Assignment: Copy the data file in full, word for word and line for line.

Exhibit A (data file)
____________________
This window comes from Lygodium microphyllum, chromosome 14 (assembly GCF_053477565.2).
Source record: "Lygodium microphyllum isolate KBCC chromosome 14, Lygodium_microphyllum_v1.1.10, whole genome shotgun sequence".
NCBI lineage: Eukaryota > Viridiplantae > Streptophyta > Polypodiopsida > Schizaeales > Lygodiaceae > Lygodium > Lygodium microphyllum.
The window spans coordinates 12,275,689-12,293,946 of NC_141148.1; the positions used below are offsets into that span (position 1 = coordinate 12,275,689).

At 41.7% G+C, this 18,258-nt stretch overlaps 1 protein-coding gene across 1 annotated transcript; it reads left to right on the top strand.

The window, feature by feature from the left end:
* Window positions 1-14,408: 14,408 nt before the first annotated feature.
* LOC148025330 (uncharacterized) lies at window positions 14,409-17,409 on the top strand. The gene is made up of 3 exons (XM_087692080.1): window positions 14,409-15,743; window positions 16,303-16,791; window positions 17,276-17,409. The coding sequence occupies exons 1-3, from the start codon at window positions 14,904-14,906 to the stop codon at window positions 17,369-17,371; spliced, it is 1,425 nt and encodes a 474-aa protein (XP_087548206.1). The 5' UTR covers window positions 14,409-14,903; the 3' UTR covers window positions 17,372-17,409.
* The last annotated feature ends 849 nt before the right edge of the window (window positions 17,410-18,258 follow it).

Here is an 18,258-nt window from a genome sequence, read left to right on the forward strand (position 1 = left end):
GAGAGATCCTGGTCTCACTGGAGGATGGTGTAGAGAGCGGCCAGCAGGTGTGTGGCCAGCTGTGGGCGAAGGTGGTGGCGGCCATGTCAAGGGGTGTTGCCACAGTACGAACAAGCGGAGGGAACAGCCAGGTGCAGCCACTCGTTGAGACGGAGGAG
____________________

This window comes from Lygodium microphyllum, chromosome 14 (assembly GCF_053477565.2).
Source record: "Lygodium microphyllum isolate KBCC chromosome 14, Lygodium_microphyllum_v1.1.10, whole genome shotgun sequence".
NCBI lineage: Eukaryota > Viridiplantae > Streptophyta > Polypodiopsida > Schizaeales > Lygodiaceae > Lygodium > Lygodium microphyllum.
The window spans coordinates 12,275,689-12,293,946 of NC_141148.1; the positions used below are offsets into that span (position 1 = coordinate 12,275,689).

At 41.7% G+C, this 18,258-nt stretch overlaps 1 protein-coding gene across 1 annotated transcript; it reads left to right on the top strand.

The window, feature by feature from the left end:
* Window positions 1-14,408: 14,408 nt before the first annotated feature.
* LOC148025330 (uncharacterized) lies at window positions 14,409-17,409 on the top strand. The gene is made up of 3 exons (XM_087692080.1): window positions 14,409-15,743; window positions 16,303-16,791; window positions 17,276-17,409. The coding sequence occupies exons 1-3, from the start codon at window positions 14,904-14,906 to the stop codon at window positions 17,369-17,371; spliced, it is 1,425 nt and encodes a 474-aa protein (XP_087548206.1). The 5' UTR covers window positions 14,409-14,903; the 3' UTR covers window positions 17,372-17,409.
* The last annotated feature ends 849 nt before the right edge of the window (window positions 17,410-18,258 follow it).

Here is an 18,258-nt window from a genome sequence, read left to right on the forward strand (position 1 = left end):
GAGAGATCCTGGTCTCACTGGAGGATGGTGTAGAGAGCGGCCAGCAGGTGTGTGGCCAGCTGTGGGCGAAGGTGGTGGCGGCCATGTCAAGGGGTGTTGCCACAGTACGAACAAGCGGAGGGAACAGCCAGGTGCAGCCACTCGTTGAGACGGAGGAG